Eliot in the bardo

A few weeks ago, I preached a sermon about Four Quartets in which I made the point that Eliot is writing about an experience that is impossible to write about (thank you Anita) with the shabby equipment of words. But in attempting to write about that experience, he’s trying to evoke that very same experience in the reader.

Who needs drugs when you’ve got metaphysics?

If we read the poem carefully and intentionally and with the thirsty spiritual yearning of this forty days, we may find ourselves having the very experience the poem is about. We very well might experience those “hints and guesses” that give us a glimpse, if ever-so-briefly, of what is truly Real, the intersection of time and timelessness.

Let me put it this way. When I was an undergraduate, I took a course on the philosophy of time. We used to joke, Who needs drugs when you’ve got metaphysics? This is again what Eliot is trying to do here. Scramble our brains just a bit more, and this time not (just) with metaphysical poetry, but with Eastern philosophy. Specifically Hinduism, and maybe its cousin Buddhism as well. He’s doing essentially what Krishna is doing with Arjuna: trying to get him to stop thinking about himself (that is, his self) in a conventional way. What is this thing, this self that seems to give me a kind of solidity that evaporates when I think of its existence through time. We think of ourselves as solid, existing separately from everything else. Is it an illusion?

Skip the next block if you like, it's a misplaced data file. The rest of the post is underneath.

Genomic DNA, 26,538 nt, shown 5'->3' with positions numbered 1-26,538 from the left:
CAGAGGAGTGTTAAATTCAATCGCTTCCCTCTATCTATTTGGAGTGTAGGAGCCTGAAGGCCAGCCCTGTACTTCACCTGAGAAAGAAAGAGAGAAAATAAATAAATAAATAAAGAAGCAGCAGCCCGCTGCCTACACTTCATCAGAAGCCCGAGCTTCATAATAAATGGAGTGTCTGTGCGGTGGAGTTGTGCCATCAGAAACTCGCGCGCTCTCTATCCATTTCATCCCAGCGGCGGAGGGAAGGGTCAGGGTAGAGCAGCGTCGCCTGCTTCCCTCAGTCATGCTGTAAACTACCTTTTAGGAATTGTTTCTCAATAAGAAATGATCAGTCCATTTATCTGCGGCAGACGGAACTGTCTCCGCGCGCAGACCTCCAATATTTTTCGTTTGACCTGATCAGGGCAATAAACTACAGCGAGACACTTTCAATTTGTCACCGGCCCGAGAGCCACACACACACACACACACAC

Like gazing at a river, we say “that’s the river,” when we only see one place, this place: the river. The present. We don’t realize the river is the whole thing, the part in Dubuque, the part in St. Louis, the part in Memphis, and things are happening in all three places. Time–past, present, future–is all one thing; we just can’t quite grok it in our ordinary state of mind.

The river, that brown muddy wash I think of as myself, is only a fiction. I can’t see all of it, I can only see this part, and the delusion is that this part is the river. And the “me” that was in Dubuque is not the “me” that travelled through St. Louis, or the “me” that will travel through Memphis, if I don’t get sucked into the drink along the way.

Can I contemplate my future self, me in my frayed bathrobe thinking back on this time as “the best of times,” or looking back with regret about what I did or didn’t do? Do you ever think about a future generation who will look at you (hey, there’s Uncle Jeff!) as a shadowy figure in the yellowed photographs of a photo album? (Well, equivalently-yellowed JPEG’s?) Who is this self, from the point of view of now? Or the past or future?

Here’s another way to think of it, and here we’re into another deep dive into philosophy, but not that deep, since it may seem familiar to some of us. A paradox called the Ship of Theseus. The ship of the great war-hero Theseus is preserved in the harbor at Athens for many years, each plank being replaced as it rots out, and over time each part of the ship is replaced. The question posed is thus: is it the Ship of Theseus or some other ship? If all of its parts are not the original parts, does it cease to be what it purports to be? When, at what point did it cease to be the actual Ship of Theseus? What then is the Ship of Theseus?